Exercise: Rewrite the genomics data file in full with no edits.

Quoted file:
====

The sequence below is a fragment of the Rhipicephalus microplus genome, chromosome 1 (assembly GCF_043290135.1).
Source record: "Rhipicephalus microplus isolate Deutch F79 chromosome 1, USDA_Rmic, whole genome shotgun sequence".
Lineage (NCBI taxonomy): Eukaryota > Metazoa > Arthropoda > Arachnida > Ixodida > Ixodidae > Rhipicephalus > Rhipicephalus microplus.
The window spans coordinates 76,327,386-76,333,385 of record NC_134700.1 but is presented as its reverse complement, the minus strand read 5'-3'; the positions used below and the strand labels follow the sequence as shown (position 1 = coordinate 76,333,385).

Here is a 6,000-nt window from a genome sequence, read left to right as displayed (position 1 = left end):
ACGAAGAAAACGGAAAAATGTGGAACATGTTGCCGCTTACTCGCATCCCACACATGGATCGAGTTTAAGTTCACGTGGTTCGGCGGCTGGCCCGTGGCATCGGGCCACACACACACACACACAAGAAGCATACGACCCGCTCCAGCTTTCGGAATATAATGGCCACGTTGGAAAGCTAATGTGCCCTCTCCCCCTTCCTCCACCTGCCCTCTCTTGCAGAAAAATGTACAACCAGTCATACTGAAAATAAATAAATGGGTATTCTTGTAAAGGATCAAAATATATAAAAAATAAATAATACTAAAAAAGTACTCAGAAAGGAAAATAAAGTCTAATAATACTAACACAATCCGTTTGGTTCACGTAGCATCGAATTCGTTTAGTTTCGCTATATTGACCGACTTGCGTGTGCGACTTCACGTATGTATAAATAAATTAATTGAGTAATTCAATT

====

The sequence below is a fragment of the Rhipicephalus microplus genome, chromosome 1 (assembly GCF_043290135.1).
Source record: "Rhipicephalus microplus isolate Deutch F79 chromosome 1, USDA_Rmic, whole genome shotgun sequence".
Lineage (NCBI taxonomy): Eukaryota > Metazoa > Arthropoda > Arachnida > Ixodida > Ixodidae > Rhipicephalus > Rhipicephalus microplus.
The window spans coordinates 76,327,386-76,333,385 of record NC_134700.1 but is presented as its reverse complement, the minus strand read 5'-3'; the positions used below and the strand labels follow the sequence as shown (position 1 = coordinate 76,333,385).

Here is a 6,000-nt window from a genome sequence, read left to right as displayed (position 1 = left end):
ACGAAGAAAACGGAAAAATGTGGAACATGTTGCCGCTTACTCGCATCCCACACATGGATCGAGTTTAAGTTCACGTGGTTCGGCGGCTGGCCCGTGGCATCGGGCCACACACACACACACACAAGAAGCATACGACCCGCTCCAGCTTTCGGAATATAATGGCCACGTTGGAAAGCTAATGTGCCCTCTCCCCCTTCCTCCACCTGCCCTCTCTTGCAGAAAAATGTACAACCAGTCATACTGAAAATAAATAAATGGGTATTCTTGTAAAGGATCAAAATATATAAAAAATAAATAATACTAAAAAAGTACTCAGAAAGGAAAATAAAGTCTAATAATACTAACACAATCCGTTTGGTTCACGTAGCATCGAATTCGTTTAGTTTCGCTATATTGACCGACTTGCGTGTGCGACTTCACGTATGTATAAATAAATTAATTGAGTAATTCAATT